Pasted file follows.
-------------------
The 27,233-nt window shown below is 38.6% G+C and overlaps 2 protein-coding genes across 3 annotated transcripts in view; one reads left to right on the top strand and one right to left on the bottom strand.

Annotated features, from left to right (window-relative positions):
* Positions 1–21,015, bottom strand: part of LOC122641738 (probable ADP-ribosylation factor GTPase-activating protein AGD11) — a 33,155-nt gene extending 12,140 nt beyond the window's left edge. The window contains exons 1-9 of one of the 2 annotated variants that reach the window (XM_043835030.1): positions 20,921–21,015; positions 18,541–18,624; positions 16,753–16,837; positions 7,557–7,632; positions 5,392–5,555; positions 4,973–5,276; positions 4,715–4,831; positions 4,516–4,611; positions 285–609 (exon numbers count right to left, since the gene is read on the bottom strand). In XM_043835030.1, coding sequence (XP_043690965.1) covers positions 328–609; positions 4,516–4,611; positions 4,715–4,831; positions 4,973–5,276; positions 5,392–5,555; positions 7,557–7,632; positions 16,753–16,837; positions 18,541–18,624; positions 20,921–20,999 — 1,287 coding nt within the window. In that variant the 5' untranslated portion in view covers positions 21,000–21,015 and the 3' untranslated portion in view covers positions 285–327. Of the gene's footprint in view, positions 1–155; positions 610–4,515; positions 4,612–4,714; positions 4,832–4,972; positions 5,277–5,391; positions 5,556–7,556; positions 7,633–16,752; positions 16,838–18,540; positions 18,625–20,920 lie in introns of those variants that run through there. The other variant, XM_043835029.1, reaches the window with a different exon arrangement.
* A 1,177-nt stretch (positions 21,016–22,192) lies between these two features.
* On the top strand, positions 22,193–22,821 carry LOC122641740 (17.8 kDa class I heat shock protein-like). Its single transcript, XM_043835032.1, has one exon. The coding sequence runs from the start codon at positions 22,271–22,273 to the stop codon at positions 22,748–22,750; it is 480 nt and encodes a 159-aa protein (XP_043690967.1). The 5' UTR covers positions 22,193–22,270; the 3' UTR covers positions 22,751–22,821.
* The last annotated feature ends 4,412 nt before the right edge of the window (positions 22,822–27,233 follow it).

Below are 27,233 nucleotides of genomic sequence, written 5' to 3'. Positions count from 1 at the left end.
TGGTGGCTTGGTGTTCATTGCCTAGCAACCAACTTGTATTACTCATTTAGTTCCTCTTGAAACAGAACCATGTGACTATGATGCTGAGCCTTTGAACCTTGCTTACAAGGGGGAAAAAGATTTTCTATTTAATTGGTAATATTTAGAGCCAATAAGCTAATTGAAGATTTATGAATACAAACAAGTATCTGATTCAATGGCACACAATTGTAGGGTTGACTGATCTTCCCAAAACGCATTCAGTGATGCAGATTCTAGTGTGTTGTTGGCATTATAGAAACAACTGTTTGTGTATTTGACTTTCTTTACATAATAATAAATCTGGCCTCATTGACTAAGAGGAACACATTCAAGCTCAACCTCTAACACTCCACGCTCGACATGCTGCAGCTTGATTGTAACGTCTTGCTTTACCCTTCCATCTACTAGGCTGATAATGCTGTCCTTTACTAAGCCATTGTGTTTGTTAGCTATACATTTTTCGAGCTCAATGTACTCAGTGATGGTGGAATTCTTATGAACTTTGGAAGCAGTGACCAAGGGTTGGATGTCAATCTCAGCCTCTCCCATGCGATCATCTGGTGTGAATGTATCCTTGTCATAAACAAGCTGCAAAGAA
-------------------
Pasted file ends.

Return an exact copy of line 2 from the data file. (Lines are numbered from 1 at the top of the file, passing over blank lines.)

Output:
Annotated features, from left to right (window-relative positions):